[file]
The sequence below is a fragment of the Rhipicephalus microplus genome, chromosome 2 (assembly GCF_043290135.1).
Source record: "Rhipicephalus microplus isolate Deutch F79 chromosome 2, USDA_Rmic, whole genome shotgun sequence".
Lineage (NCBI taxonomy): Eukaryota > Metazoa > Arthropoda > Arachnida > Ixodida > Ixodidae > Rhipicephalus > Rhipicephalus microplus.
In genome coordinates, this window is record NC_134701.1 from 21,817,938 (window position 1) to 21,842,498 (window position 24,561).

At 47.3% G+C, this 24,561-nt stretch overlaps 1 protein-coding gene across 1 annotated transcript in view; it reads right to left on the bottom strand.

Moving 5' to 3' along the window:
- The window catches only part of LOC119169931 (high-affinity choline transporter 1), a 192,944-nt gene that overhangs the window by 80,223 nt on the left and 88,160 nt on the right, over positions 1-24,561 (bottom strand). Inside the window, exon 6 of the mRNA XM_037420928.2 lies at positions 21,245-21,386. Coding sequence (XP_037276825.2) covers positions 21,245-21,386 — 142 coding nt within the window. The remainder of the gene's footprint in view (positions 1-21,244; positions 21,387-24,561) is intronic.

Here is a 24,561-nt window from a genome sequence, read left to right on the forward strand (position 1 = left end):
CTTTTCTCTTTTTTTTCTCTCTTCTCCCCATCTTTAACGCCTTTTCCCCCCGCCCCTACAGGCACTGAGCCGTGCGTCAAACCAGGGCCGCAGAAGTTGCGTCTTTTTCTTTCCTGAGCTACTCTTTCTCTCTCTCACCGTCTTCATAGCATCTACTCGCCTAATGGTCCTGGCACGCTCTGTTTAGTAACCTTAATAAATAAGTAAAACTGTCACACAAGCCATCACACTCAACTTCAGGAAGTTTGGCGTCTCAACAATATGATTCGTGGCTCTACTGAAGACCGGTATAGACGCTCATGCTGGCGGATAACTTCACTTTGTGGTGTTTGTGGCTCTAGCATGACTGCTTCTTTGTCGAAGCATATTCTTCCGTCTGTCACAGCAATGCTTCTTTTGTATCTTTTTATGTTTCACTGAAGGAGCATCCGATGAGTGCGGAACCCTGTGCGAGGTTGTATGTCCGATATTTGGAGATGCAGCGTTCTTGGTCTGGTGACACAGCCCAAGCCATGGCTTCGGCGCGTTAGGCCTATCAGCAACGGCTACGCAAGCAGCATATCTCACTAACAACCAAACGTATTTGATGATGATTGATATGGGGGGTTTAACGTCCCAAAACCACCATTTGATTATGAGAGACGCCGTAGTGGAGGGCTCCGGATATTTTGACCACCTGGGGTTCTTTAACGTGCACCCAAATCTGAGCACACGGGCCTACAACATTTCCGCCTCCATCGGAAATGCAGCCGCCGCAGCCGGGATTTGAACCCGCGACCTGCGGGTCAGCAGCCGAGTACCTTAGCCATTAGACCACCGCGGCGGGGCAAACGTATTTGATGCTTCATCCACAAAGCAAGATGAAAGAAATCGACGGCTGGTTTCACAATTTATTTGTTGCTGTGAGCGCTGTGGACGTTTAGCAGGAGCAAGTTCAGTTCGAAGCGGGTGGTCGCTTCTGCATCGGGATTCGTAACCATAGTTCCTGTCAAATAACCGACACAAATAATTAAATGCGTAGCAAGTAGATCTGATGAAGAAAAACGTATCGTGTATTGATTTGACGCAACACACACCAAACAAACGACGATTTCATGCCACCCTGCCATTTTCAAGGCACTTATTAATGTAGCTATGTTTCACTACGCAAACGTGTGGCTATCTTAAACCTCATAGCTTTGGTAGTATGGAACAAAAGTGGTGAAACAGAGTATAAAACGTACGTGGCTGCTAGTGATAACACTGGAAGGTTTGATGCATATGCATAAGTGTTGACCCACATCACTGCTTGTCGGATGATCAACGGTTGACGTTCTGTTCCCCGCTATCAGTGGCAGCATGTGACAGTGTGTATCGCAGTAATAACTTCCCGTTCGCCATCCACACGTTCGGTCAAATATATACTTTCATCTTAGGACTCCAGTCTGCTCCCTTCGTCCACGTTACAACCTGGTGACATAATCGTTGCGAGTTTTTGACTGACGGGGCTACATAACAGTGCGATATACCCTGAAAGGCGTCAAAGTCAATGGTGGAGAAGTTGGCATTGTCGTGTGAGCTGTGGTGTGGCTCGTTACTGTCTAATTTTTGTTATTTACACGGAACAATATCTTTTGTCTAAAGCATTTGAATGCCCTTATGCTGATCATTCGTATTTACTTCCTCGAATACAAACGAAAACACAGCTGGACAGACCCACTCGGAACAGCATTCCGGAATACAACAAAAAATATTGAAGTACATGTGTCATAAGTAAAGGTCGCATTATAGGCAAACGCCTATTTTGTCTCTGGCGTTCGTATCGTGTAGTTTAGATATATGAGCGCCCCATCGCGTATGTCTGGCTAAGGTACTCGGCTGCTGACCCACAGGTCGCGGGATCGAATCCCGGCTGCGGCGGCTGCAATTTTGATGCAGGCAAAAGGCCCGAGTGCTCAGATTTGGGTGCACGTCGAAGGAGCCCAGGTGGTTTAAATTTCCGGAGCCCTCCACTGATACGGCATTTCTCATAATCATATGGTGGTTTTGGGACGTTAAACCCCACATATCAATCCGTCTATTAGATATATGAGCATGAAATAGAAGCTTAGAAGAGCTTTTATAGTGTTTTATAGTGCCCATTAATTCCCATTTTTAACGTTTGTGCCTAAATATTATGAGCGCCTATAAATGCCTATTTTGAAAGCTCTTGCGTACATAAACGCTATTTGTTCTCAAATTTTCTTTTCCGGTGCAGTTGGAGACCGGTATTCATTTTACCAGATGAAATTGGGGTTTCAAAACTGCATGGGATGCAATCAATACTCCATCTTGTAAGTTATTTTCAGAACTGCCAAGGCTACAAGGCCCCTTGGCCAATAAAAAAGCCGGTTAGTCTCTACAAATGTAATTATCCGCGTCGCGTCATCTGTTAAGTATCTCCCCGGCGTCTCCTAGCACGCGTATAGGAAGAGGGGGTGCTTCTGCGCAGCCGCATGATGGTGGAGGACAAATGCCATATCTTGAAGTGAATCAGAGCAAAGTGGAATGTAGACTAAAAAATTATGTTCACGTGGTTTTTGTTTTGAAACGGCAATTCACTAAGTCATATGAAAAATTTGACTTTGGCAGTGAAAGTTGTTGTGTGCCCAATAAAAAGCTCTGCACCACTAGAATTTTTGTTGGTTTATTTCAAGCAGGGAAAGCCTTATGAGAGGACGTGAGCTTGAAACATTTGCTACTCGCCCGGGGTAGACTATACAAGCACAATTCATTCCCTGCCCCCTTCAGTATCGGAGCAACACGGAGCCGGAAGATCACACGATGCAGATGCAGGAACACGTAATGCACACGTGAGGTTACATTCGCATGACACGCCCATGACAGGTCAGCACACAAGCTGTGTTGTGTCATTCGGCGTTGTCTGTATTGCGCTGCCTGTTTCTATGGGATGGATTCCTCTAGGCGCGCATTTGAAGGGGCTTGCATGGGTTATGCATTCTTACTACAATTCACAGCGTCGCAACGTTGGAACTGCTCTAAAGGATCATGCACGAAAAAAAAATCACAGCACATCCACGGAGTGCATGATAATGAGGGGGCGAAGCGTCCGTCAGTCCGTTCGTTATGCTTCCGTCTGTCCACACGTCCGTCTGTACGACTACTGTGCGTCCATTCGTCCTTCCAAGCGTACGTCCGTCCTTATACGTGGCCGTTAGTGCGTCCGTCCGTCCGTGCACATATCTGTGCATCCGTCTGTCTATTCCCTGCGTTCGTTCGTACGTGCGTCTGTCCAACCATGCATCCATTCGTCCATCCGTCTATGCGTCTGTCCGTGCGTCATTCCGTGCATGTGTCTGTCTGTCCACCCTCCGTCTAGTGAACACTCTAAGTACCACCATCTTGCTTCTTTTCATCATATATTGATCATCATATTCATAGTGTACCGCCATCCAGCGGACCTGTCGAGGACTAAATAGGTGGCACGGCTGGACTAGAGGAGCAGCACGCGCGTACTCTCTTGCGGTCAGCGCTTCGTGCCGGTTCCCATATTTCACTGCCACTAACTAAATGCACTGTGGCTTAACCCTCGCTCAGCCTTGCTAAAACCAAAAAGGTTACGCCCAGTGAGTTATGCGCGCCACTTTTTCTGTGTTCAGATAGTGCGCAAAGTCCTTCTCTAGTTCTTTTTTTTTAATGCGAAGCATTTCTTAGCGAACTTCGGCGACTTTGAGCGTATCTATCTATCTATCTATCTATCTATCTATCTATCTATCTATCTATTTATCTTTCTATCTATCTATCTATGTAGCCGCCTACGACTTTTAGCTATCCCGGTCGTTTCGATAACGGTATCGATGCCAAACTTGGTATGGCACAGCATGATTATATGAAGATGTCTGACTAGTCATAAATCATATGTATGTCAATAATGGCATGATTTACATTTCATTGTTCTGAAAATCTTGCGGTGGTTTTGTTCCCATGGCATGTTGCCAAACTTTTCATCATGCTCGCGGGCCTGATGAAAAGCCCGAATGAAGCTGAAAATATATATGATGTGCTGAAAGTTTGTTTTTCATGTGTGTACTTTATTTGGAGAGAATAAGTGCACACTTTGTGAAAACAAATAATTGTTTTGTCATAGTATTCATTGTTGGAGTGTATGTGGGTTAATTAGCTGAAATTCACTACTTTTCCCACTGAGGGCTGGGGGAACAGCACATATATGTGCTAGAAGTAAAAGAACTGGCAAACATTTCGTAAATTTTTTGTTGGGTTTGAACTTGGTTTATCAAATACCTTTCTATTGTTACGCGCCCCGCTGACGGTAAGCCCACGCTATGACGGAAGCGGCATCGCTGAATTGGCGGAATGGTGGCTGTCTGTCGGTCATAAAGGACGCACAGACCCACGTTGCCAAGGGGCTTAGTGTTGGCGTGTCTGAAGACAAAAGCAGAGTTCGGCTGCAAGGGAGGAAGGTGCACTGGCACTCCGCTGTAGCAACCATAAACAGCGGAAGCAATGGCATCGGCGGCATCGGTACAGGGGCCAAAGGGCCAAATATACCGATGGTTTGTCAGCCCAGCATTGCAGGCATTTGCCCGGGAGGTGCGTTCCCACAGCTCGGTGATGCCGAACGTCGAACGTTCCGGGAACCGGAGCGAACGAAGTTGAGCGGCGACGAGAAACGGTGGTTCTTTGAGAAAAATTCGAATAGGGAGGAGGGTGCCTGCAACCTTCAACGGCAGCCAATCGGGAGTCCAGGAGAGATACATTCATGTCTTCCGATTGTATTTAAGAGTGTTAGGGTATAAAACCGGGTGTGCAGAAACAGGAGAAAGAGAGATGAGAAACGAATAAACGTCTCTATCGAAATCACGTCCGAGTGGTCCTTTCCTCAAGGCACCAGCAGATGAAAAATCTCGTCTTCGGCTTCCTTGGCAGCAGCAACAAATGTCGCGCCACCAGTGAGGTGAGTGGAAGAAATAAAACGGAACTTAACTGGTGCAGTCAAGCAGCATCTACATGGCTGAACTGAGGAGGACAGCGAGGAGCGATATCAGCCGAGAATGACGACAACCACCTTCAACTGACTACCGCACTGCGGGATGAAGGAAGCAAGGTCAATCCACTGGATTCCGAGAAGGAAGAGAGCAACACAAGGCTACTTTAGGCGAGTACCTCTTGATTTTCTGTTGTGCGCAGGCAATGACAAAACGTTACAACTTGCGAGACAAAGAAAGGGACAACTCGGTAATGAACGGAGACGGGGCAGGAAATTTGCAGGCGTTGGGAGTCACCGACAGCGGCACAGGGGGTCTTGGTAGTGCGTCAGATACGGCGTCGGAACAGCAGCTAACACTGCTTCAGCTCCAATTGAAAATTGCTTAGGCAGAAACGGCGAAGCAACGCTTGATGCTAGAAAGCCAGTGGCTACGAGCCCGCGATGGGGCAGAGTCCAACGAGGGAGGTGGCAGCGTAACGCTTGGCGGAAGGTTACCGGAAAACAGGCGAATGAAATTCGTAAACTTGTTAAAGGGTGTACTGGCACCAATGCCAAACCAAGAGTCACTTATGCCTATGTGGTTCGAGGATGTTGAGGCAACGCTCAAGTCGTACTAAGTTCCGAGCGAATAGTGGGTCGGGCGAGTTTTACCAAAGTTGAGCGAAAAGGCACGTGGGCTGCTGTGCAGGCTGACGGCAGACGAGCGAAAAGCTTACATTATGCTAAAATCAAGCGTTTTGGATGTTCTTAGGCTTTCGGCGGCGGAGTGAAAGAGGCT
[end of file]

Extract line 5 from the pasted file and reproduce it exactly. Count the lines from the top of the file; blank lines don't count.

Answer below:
At 47.3% G+C, this 24,561-nt stretch overlaps 1 protein-coding gene across 1 annotated transcript in view; it reads right to left on the bottom strand.